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Old Apr 17, 2006, 4:13 PM   #1
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I am trying to improve my shooting technique using my 20D canon with several different lenses including the 70-200mm f 2.8 and the 85mm f 1.8. I primarily shoot high school sports--day and night games as well as indoors and outdoors and typically use either manual mode or shutter priority depending upon the variability of the ambient lighting.

I have tried using AI Focus and AI Servo Focus with both single and multiple focus points and haven't been able to figure out which provides the more reliable focus result. At times the intended subject seems well focused and other times quite soft, even out of focus. It doesn't seem to matter which focus mode I am using or if the focus point is on the subject.

With action shots it is some times difficult to ensure that the focus point is dead on the intended subject and poor focus could the result. I expect that. But I am surprised to have focus issues in well lit situations when the focus point is on the intended subject especially if the lens is not wide open, ie the depth of field is not razor thin.

Does anyone have any recommendations that might improve the number of properly focused subjects in my action shots.

As an aside, in trying to learn more on about focusing properly, I consulted the 20D manual. The discussion on "Lens' Maximum Aperture and AF Sensitivity" (pg 68) is confusing. Does anyone understand and can explain what the manual is saying?

Thanks for your help.
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Old Apr 17, 2006, 8:21 PM   #2
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Which AF point you use will absolutely make a difference in your results with the 70-200 f2.8 lens.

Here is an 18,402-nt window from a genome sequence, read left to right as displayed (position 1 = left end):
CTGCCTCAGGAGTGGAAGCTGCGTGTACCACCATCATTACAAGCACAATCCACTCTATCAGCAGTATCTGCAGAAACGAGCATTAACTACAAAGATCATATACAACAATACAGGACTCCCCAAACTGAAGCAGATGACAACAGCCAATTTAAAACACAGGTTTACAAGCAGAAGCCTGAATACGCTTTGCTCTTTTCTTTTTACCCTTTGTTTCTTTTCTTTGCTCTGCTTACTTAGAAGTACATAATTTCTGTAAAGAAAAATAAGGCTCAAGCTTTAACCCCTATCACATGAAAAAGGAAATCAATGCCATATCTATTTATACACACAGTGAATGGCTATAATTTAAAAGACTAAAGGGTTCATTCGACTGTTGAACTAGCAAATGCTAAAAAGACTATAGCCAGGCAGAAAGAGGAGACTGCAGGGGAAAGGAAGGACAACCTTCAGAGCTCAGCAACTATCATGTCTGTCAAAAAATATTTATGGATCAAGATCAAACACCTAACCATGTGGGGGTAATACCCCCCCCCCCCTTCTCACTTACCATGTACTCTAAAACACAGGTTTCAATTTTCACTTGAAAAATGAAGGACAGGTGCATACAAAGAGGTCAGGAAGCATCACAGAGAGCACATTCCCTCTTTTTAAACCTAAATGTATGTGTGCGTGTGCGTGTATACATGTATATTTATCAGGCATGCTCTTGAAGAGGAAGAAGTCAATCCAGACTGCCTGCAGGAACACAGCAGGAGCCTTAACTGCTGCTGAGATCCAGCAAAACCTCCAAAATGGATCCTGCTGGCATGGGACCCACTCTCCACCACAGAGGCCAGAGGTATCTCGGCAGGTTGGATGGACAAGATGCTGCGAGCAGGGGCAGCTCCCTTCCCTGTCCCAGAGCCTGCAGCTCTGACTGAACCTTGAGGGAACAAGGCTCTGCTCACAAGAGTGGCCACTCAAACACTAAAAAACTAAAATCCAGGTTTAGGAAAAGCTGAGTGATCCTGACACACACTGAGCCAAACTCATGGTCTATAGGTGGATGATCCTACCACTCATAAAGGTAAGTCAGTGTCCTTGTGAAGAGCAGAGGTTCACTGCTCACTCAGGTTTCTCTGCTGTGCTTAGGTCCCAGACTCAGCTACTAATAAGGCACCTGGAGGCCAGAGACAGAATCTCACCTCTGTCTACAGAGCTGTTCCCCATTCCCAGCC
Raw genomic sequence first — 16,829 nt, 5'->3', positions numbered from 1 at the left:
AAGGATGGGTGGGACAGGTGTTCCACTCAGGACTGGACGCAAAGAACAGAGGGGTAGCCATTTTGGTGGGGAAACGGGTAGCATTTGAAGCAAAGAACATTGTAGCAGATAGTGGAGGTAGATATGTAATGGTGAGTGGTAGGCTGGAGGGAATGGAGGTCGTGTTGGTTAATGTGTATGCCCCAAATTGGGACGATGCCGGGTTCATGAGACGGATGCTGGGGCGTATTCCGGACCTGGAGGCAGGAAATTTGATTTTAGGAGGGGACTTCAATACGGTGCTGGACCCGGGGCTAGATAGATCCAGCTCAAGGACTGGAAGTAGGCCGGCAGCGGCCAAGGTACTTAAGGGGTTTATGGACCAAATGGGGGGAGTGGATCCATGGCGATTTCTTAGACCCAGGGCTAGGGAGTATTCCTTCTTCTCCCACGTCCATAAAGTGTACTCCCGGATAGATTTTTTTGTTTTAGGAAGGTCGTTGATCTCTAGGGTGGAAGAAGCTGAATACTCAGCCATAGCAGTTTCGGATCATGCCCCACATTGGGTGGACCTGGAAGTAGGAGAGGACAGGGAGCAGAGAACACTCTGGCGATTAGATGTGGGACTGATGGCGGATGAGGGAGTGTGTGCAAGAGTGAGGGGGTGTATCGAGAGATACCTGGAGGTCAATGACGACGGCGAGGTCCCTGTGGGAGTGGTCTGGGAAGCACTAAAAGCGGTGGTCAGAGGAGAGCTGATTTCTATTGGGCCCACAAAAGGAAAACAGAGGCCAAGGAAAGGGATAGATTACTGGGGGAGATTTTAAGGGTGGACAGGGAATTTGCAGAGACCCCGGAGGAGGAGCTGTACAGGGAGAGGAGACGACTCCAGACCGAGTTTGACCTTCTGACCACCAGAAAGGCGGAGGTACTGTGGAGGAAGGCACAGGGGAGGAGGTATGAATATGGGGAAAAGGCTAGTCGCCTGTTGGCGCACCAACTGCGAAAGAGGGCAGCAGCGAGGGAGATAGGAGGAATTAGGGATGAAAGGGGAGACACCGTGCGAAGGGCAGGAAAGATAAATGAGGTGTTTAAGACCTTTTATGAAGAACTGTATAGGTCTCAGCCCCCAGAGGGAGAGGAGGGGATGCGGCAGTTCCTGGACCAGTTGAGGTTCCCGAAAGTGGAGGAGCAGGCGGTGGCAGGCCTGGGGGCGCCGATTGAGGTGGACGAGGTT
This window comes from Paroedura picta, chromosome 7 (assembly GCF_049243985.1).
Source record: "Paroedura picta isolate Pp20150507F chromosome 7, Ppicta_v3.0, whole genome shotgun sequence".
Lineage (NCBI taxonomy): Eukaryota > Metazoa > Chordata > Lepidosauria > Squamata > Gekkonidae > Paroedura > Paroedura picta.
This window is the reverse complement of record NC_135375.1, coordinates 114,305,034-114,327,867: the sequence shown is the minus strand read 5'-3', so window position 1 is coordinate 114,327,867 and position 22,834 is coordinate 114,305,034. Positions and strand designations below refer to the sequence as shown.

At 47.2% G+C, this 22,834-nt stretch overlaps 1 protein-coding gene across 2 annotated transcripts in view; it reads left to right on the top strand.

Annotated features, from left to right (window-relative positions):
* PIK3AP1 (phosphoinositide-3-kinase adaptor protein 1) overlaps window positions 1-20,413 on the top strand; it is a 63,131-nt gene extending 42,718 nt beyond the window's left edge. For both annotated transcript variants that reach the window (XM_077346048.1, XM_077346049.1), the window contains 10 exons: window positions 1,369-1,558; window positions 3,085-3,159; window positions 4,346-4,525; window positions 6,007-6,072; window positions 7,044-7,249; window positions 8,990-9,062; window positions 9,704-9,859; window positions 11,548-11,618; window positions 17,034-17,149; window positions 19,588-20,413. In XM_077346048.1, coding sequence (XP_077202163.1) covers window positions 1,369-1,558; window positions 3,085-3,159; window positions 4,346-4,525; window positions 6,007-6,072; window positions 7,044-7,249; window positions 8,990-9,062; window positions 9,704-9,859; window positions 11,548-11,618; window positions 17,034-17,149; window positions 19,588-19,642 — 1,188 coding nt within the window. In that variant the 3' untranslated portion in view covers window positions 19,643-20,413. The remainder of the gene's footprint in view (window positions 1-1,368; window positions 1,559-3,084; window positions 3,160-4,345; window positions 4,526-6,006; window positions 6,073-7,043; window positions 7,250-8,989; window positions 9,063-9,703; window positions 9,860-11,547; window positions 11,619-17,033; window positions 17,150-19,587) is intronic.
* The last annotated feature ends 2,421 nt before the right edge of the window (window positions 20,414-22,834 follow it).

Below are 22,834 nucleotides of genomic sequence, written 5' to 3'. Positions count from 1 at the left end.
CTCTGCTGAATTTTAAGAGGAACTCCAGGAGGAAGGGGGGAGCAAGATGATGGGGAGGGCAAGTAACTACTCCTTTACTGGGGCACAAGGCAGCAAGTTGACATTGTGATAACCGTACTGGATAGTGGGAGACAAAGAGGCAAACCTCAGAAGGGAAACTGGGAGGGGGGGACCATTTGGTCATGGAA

The center AF point is a full high percision cross-sensor when using an f2.8 lens. And that should make it more responsive and more accurate. If you have a choice, use the center AF point only. (Your subject and desired compositions might make that impossible.)

The Canon AF system focuses on the closes point under an active AF point. So if you use all AF points on a sideways person and the shoulder is under one AF point and the head under another it will focus on the shoulder every time. So you have to be aware of this.

Don't use AI focus. It is the worst invention of all time. Do you really want the camera choosing when the subject has moved enough to refocus and when its stationary enough to stop focusing? For me, it kept blowing it. I only use AI Servo and I'm very happy. I just program the * button to stop AF (but keep doing AE) and if I want to keep the focus I just press it with my thumb.

To really tell what is going on in the images that didn't work you'd have to post a crop of the image without reducing it. It could be motion blur on your part, it could be subject blur (all due to low shutter speed) or it could be a miss-focus by the camera. I can't speculate without seeing an example.

I don't have the 20D manual any more, but my guess about that section is:
the camera focuses at the max aperture of the lens (f2.8 in the lens mentioned above) but takes the picture at the aperture you set it at. The center AF point is more accurate with an f2.8 lens (note, you don't have to shoot at f2.8 to get the benefit!) I bet that is what they are talking about.

Does that help?

Eric
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Old Apr 17, 2006, 9:05 PM   #3
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Thanks for the info eric.